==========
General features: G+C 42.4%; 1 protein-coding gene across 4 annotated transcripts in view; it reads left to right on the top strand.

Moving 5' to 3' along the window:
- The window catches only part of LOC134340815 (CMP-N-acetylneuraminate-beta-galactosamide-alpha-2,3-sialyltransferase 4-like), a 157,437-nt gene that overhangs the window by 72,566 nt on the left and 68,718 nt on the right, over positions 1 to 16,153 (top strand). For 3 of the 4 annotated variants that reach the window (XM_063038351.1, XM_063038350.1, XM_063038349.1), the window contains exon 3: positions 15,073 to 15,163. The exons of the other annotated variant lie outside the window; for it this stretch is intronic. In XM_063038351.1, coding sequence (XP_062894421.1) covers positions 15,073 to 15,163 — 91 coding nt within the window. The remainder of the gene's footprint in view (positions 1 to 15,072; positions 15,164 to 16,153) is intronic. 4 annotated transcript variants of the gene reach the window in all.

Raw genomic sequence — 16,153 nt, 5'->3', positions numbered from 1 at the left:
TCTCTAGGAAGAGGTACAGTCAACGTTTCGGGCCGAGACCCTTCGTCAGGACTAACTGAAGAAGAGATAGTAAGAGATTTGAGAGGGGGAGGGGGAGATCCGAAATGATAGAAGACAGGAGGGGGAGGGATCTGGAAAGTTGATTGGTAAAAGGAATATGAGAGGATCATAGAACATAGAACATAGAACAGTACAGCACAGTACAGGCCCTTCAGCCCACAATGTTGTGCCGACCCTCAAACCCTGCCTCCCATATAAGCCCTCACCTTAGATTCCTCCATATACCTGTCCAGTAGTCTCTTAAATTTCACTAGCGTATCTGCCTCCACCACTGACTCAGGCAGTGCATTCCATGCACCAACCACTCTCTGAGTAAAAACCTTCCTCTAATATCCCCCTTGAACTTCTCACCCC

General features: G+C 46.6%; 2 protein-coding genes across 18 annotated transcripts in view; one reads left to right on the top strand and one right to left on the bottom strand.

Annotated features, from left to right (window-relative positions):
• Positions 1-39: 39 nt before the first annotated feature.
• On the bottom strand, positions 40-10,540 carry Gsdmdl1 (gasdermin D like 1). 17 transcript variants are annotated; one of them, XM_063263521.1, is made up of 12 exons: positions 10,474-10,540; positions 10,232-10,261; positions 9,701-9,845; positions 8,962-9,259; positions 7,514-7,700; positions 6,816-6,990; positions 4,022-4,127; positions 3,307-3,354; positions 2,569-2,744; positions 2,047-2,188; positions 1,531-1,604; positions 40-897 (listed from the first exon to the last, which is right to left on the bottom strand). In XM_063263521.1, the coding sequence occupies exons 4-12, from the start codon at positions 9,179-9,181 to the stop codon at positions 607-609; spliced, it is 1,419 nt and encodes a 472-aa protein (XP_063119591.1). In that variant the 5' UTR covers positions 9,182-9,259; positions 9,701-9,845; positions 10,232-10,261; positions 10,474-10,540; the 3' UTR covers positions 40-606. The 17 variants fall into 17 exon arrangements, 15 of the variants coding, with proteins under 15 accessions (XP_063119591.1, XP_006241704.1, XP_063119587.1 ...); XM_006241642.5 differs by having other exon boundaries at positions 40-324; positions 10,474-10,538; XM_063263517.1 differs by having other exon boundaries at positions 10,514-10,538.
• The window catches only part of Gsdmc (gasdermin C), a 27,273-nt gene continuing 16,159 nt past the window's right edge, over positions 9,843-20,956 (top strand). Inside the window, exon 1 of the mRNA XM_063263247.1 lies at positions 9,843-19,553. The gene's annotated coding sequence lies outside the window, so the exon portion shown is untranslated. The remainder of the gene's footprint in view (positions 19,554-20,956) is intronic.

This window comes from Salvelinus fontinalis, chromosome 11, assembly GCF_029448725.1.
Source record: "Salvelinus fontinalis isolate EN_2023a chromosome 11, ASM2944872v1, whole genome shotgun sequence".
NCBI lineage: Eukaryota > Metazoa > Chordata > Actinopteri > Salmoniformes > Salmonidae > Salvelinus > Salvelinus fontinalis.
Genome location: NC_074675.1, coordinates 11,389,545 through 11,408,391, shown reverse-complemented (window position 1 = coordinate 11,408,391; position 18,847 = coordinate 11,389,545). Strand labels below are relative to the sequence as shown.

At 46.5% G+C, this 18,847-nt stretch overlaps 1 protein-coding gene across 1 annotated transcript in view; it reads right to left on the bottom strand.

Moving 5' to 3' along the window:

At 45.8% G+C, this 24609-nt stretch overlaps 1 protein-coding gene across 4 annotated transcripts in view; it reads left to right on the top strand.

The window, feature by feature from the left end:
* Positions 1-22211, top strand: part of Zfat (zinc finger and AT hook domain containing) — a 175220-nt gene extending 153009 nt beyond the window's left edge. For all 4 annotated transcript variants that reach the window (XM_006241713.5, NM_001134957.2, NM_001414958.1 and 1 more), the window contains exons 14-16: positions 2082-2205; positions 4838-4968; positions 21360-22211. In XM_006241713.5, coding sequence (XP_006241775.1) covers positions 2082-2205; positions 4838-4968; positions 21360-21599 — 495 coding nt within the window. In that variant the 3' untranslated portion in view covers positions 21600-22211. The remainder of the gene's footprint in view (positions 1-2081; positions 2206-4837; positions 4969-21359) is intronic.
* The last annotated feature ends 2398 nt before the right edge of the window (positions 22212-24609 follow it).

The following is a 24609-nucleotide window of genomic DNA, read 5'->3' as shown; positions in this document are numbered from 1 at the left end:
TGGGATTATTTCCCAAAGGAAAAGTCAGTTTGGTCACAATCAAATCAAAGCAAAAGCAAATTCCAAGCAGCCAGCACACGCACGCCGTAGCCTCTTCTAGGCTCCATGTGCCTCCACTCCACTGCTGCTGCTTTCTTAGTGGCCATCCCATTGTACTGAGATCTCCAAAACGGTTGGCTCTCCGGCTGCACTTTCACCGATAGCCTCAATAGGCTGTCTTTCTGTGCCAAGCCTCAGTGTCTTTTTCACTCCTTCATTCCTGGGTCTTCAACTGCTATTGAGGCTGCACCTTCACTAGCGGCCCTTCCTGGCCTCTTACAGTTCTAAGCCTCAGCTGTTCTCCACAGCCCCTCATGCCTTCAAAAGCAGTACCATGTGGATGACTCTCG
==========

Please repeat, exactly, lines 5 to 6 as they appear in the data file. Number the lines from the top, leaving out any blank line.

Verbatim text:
TCTCTAGGAAGAGGTACAGTCAACGTTTCGGGCCGAGACCCTTCGTCAGGACTAACTGAAGAAGAGATAGTAAGAGATTTGAGAGGGGGAGGGGGAGATCCGAAATGATAGAAGACAGGAGGGGGAGGGATCTGGAAAGTTGATTGGTAAAAGGAATATGAGAGGATCATAGAACATAGAACATAGAACAGTACAGCACAGTACAGGCCCTTCAGCCCACAATGTTGTGCCGACCCTCAAACCCTGCCTCCCATATAAGCCCTCACCTTAGATTCCTCCATATACCTGTCCAGTAGTCTCTTAAATTTCACTAGCGTATCTGCCTCCACCACTGACTCAGGCAGTGCATTCCATGCACCAACCACTCTCTGAGTAAAAACCTTCCTCTAATATCCCCCTTGAACTTCTCACCCC

General features: G+C 46.6%; 2 protein-coding genes across 18 annotated transcripts in view; one reads left to right on the top strand and one right to left on the bottom strand.